Rather more opulent were two other residencies I later attended in Italy: the Rockefeller Foundation’s Bellagio Center in northern Italy, near Como and Milan, in 2002, and Civitella Ranieri in 2011. Bellagio was a medieval palace turned into a villa and a haven for artists and scholars by the Rockefeller Foundation, and today it offers residencies to a broad range of academics, artists, and professionals. When I went there to work on Soledad’s Sister, my fellow fellows comprised an American architect, a Russian pianist, a British Bible scholar, a South African novelist, and a South African arms expert, among others. The batches in Bellagio were much bigger, at about ten to a dozen per month-long batch. Like Hawthornden, what it took was an application consisting largely of a proposal for a work-in-progress, and samples of one’s past work. (I should add that I failed on my first application, but made it on my second try, so nothing is ever guaranteed with these things.) Many Filipinos have also gone to Bellagio—among them F. Sionil Jose, and many in the Hawthornden group, the usual suspects—including non-artists such as lawyer Raul Pangalangan; next year, fictionist Menchu Sarmiento will be going there to work on a new book of stories.
Civitella Ranieri is another medieval castle in Umbria, just outside Perugia, but here admission is by invitation only, and it’s limited to artists (writers, painters, musicians, dancers, filmmakers, and so on). Among other Filipinos, poet Mark Cayanan and novelist Miguel Syjuco were Civitella fellows this year, preceded by artist Lan Tuazon (2012), writer Gina Apostol (2009), and musicians Chino Toledo (2004) and Ramon Santos (1999).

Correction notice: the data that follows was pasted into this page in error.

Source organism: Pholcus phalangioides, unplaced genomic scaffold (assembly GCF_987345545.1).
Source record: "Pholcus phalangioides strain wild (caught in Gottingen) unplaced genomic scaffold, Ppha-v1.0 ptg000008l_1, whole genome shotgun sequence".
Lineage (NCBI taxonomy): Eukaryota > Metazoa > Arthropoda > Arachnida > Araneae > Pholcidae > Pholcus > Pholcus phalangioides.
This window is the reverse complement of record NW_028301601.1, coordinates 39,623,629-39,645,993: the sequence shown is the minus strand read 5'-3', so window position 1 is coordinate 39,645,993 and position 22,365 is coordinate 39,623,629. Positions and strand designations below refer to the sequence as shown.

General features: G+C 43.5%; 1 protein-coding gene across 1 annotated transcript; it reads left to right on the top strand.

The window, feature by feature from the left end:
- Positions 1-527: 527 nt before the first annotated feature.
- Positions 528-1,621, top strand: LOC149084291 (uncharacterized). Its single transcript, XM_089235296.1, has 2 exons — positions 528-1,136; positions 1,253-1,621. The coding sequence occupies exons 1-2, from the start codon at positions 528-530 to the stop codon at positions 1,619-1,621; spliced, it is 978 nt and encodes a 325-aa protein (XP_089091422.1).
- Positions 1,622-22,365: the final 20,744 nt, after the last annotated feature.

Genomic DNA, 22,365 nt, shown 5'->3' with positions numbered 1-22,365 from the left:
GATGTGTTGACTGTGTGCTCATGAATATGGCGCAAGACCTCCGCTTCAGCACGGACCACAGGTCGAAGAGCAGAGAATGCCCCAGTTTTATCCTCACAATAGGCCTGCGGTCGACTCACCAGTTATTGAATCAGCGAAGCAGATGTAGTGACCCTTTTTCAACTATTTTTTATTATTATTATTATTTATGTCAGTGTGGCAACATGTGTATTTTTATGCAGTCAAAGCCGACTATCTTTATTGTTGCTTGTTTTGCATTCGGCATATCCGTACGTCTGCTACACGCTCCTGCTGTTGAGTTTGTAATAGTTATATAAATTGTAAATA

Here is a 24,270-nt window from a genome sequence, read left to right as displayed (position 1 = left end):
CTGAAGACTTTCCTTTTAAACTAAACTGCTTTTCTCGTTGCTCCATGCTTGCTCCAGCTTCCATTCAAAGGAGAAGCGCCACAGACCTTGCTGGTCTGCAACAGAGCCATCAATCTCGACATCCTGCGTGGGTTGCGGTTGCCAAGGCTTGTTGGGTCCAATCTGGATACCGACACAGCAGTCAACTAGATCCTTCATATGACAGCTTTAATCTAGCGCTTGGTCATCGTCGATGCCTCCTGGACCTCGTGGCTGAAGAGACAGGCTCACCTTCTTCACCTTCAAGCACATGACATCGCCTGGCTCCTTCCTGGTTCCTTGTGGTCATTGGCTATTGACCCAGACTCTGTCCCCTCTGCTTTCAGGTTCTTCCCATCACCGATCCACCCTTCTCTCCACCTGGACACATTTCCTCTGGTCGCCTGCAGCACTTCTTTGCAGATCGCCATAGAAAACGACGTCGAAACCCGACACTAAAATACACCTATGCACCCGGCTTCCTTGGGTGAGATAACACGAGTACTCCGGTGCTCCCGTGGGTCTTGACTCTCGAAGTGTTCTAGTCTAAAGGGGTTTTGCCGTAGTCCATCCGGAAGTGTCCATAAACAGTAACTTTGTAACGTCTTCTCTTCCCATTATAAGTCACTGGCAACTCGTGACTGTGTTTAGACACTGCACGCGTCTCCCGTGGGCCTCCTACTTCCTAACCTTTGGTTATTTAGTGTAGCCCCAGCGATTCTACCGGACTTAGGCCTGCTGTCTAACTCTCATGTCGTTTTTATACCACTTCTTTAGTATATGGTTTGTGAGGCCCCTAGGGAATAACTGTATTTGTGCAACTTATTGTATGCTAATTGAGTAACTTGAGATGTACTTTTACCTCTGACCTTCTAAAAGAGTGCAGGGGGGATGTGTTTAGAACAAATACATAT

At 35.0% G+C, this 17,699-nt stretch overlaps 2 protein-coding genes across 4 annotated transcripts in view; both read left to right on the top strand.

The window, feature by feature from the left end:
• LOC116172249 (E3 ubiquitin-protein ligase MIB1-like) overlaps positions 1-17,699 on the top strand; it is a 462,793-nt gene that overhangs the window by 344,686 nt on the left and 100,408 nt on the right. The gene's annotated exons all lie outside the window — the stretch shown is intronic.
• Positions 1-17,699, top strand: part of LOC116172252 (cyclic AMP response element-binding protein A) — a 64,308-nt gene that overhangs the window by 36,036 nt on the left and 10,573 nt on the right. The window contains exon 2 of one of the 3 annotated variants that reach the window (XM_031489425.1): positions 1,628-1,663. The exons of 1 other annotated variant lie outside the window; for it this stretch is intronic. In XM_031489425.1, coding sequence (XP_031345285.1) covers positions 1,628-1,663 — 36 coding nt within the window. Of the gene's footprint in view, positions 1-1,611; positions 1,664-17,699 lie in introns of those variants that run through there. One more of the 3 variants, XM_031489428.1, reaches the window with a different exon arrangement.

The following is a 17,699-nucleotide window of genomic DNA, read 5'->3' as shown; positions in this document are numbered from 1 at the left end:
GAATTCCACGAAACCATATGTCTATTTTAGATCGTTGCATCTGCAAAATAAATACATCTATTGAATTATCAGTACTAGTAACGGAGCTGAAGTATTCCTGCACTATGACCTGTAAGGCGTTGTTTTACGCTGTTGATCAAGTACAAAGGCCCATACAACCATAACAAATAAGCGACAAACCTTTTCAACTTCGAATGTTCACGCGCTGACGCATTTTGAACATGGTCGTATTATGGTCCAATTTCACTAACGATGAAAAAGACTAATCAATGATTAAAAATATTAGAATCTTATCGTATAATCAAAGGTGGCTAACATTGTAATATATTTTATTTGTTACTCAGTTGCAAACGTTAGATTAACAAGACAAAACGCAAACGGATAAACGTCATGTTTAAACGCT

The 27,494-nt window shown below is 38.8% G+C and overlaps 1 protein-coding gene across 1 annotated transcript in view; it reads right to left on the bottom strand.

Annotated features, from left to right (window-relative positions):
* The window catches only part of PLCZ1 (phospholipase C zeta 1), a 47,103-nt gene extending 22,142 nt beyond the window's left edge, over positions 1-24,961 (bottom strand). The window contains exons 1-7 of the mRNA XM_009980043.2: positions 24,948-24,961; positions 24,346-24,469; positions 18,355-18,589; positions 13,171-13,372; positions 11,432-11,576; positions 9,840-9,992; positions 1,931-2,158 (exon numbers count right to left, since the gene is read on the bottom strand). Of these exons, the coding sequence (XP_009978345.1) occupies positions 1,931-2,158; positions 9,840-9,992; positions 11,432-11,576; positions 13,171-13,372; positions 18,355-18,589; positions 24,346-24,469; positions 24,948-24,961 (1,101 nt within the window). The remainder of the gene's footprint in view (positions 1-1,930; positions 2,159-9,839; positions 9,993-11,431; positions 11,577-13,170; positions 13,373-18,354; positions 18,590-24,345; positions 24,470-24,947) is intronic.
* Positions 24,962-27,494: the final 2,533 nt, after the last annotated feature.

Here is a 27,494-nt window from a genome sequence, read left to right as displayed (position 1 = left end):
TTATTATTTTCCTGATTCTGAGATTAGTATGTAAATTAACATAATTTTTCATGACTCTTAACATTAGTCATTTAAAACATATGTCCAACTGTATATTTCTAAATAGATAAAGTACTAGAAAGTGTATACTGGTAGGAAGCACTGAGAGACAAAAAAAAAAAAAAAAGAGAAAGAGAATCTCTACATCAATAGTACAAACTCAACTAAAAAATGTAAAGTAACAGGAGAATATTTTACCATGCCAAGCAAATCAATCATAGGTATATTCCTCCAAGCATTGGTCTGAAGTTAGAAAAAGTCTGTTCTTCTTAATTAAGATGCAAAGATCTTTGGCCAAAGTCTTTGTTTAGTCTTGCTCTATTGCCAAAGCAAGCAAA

How productive can one get in these places? I suppose it depends on your own work habits and, in a sense, on the setup of the place and the fellowship itself. I hate to admit this as a digital junkie, but I produced the most work—four new stories and a short novel in a month—when I was offline in Hawthornden, having gone there in pre-digital times; I did write “Penmanship” on a 286-SX laptop and a floppy disk, but otherwise had no cellphone or wifi to distract me. Bellagio was good for a few chapters, but the villa’s intensely social schedule (and the overpowering beauty of the scenery) proved surprisingly less than ideal for sustained work. Civitella Ranieri resulted in 30,000 words of new fiction and final revisions on a book of poetry. And Palawan? I did final revisions on a biography, and edited several chapters for a friend’s book of travel essays.
Could I have gotten all this new work done at home, in the boonies of Diliman? Maybe. But distance strangely provides more clarity and urgency to things we take for granted in too-familiar surroundings, and a lake or an ocean to view outside one’s window can only help the imagination and refresh both body and spirit.
LET ME take this opportunity to acknowledge and to thank another of our Palawan sponsors, aside from Cebu Pacific—the Hotel Centro in downtown Puerto Princesa, where we stayed for the final night of our getaway. I’ve been to Puerto often, and can say that this new 111-room hotel is one of the city’s finest, located close to its most important locations. The rooms are clean and well-furnished, with free wifi (a godsend after a week’s digital dieting), and a very attentive staff who can also arrange special package tours around the city and Honda Bay and to the Underground River for you. The Sicily Bar on the fifth floor is set up for meetings and conferences. We had a sumptuous poolside dinner under a tent, a perfect point of re-entry to urban living after a week of sylvan solitude. Check them out at www.hotelcentro.ph for more details and reservations.